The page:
Yet, as we walk away, I think of the Peggy Lee song “Is That All There Is?” OF is kind of a let down compared to other sights we have already seen.
Technology aside: It’s been interesting not having cell or internet service. I say to Marty I might be getting too used to being irresponsible because I sort of don’t care. There are some bills we can’t let slide. Sigh. I would like to be totally irresponsible. But it puts a hamper on certain things because we can’t research stuff before we go. Can’t get driving distances. We have to get used to doing things the old fashioned way. Guess and gosh. Rule of thumb. SWAG. Be OK with not knowing everything. With not being a walking encyclopedia. Weather forecast? Who knows? Look at the sky. Prepare for any eventuality.
Tuesday August 25th
This is our last full day. I want to check out Blacktail Plateau because that’s where the first wolves were released in 1995. I also want to check out Lamar Valley in the northwest corner of Yellowstone because word has it this is where the fewest tourists go and where the most wildlife is.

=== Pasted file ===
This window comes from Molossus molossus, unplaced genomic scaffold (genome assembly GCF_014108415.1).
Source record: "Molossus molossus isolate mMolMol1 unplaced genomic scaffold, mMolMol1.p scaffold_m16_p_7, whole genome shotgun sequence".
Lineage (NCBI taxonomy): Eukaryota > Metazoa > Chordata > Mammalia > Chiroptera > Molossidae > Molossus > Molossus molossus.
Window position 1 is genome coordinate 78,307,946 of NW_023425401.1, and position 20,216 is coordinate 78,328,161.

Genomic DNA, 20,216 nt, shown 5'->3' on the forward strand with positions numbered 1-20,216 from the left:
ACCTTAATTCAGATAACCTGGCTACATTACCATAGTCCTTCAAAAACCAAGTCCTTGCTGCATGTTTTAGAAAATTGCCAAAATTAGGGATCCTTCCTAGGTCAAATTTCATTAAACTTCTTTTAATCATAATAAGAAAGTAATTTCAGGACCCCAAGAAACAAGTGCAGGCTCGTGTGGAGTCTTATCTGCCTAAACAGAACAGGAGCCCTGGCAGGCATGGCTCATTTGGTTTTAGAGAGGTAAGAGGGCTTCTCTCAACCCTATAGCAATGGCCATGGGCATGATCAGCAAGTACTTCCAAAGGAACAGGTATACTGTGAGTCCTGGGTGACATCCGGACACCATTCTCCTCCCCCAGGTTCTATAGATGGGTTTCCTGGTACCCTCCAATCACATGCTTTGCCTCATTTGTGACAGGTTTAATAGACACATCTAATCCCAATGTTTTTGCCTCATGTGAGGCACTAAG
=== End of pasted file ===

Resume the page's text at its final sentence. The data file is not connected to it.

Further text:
As we leave the area and are driving through Hayden Valley we see people congregating on the side of the road looking at something. We pull over and get out the binocs. Way off in the distance is… A LONE WOLF! Oh My God! Oh My God! Some guy standing near says oh, no, it’s a coyote. (wet blanket! crepe hanger!) But it’s not a coyote, dude. We’ve seen enough coyotes at the ranch to know the difference. Sure, and b’gosh, it has the distinctive characteristics of a gray wolf. The characteristic smooth trot. The rounded ears. The shorter snout and heavier body. It goes over the hill at a walk and we drive on. Do we even need to go to Blacktail now?
The Blacktail Plateau drive turns out to be a wasted hour on a one-way gravel road. Nothing there but my imagination. But no matter. Soon after we finish with that we are rewarded by big herds of buffalo and antelope in the Lamar Valley. Marty gets a great shot of a big bull buff right by the side of the road.